NSW electoral funding laws give advantage to big parties

New laws in NSW will give a large rise in public funding to political parties who have more than three MPs elected. Photo: johnk

In NSW, the Independent Commission Against Corruption (ICAC) heard evidence from Operation Spicer of significant breaches of donations laws by Liberal candidates and private donors before the 2011 state election.

The hearings have exposed 12 state and federal Liberal politicians, who have either resigned or stood aside, including former NSW Premier Barry O’Farrell. ICAC is due to release its full report next year and this will include recommendations on whether criminal charges should be laid.

Now, and before the March state election, the NSW government has sought to amend the state's electoral funding and disclosures laws.

On the positive side, penalties have been increased for breaking the laws on political donations. However, the new electoral funding laws passed by the NSW parliament on October 21 will also deliver substantial increases in public funding to political parties who have more than three MPs elected and a multimillion-dollar windfall to the party elected to government.

The original proposal by Mike Baird's government was to raise the amount of annual public funding for parties with more than three elected members from $86,800 per member to $100,000 per member.

An amendment put forward by the Shooters and Fishers Party raised the amount payable per elected member to small parties who only get one to three people elected, but incorporated the government’s figure of $100,000 per elected member over three to a maximum of 22 members. Labor’s amendment, which lapsed, would have matched the Shooters and Fishers amounts up to three elected members, but would have only modestly reduced the amount payable for each elected member in excess of three to $83,000.

The government also proposed to cut the amount of public funding to small parties if they failed to get a member elected to the lower house, but junked this proposal during the debate.

The Greens moved several amendments in the lower and upper houses to try to reduce the caps on electoral spending and political donations. In arguing for the reduction, Greens MLC John Kaye said: “We believe the community wants us to reduce total public funding and also reduce the caps so that in the end we have a system that has the corruption reduction elements that are purported to be in this bill, but at the same time does not squander public money.”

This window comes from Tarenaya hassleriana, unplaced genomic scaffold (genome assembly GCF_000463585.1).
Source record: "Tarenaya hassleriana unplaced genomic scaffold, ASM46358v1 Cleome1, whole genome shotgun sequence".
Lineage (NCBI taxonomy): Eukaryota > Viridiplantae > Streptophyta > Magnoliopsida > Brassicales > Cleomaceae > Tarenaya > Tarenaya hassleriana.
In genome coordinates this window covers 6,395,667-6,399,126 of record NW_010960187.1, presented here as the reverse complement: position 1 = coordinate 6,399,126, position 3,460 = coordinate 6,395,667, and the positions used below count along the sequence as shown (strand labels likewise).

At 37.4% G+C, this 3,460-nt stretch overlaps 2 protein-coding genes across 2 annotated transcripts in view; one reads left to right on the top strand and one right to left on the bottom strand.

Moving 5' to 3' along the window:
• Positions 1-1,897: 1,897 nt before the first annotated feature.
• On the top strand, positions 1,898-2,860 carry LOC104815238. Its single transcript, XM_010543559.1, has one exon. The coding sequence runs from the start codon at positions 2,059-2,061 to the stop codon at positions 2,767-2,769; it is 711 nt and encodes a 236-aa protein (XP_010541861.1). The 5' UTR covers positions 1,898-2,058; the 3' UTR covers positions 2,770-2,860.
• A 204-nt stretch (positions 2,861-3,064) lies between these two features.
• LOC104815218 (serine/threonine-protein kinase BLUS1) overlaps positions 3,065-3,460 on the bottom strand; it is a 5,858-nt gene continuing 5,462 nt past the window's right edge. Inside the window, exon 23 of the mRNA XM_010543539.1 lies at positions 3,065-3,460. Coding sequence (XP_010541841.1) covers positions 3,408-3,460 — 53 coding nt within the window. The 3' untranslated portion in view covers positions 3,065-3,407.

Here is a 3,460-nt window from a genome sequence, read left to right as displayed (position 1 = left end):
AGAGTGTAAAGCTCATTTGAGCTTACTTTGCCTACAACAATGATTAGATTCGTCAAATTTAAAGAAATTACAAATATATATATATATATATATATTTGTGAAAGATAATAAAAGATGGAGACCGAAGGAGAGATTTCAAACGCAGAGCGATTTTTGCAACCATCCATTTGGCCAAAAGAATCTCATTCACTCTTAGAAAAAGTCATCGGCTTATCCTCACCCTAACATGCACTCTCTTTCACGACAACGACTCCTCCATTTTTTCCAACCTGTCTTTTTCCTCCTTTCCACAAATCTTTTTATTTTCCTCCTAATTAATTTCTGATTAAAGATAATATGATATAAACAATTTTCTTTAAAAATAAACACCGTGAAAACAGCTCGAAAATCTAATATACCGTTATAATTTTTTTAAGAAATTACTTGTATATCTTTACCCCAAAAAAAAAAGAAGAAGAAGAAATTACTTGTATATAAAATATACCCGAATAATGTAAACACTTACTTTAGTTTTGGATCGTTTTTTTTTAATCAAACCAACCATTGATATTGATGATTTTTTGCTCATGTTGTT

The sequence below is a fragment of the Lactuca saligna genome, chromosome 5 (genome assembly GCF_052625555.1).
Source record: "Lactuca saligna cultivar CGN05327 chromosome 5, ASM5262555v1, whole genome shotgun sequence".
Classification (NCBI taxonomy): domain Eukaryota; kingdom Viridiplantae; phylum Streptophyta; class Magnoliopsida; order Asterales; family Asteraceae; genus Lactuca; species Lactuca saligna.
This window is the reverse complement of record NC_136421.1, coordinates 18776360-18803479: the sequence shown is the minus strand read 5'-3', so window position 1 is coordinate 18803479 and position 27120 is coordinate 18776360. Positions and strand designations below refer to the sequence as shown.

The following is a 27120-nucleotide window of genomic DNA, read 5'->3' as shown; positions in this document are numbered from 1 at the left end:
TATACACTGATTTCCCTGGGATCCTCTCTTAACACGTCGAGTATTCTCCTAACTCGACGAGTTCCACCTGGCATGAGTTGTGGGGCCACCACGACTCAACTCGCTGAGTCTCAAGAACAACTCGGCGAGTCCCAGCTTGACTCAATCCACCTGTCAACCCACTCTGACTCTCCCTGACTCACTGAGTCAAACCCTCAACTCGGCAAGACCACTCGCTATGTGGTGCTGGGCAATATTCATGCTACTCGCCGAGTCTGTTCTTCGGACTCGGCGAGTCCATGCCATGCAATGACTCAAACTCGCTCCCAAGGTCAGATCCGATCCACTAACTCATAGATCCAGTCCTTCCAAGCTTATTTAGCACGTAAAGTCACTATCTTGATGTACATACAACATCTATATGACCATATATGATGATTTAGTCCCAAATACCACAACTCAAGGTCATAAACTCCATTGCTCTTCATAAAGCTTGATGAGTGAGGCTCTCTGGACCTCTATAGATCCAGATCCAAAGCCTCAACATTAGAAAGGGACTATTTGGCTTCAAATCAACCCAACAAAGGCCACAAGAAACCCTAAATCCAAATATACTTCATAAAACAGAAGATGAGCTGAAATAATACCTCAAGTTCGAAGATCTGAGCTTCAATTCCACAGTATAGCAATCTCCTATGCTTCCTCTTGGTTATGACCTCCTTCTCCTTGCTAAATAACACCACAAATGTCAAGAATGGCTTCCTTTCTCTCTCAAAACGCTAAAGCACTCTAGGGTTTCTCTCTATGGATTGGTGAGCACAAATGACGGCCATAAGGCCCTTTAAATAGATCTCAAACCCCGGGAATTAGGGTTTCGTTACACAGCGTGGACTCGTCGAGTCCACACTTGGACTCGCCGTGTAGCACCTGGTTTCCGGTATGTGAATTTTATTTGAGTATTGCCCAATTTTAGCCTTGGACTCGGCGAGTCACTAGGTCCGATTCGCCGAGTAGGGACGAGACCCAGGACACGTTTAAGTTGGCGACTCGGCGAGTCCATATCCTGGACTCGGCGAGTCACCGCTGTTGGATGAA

The Socialist Alliance is opposed to laws that would restrict or circumscribe the right of unions or other progressive, working-class and community organisations to donate to political parties.

This position is based on an understanding that democracy in Australia is constrained by class inequality and social divisions. Against the power of the corporate class stand the majority of working people and we need all the political and financial support we can muster under this unfair system.

The Socialist Alliance campaigns for a totally different system of public funding of election campaigns. The current system privileges and entrenches the incumbents and the traditional parties of government and pays for expensive (and misleading) advertising campaigns in the privately owned mass media.

The party supports a system of public funding that guarantees all contending parties and candidates an equal chance to present their platforms before elections. Such a system would remove the need for parties and candidates to raise exorbitant amounts of money for their election campaigns.

Imagine if all candidates were provided equal time on prime time TV and other media to put forward their policy platform. Parties like the Socialist Alliance and other progressive candidates, including the Greens, would reach an audience they can only dream about today.

[Susan Price is the endorsed Socialist Alliance candidate for Summer Hill in next NSW election. Read the Socialist Alliance’s policy on electoral reform.]

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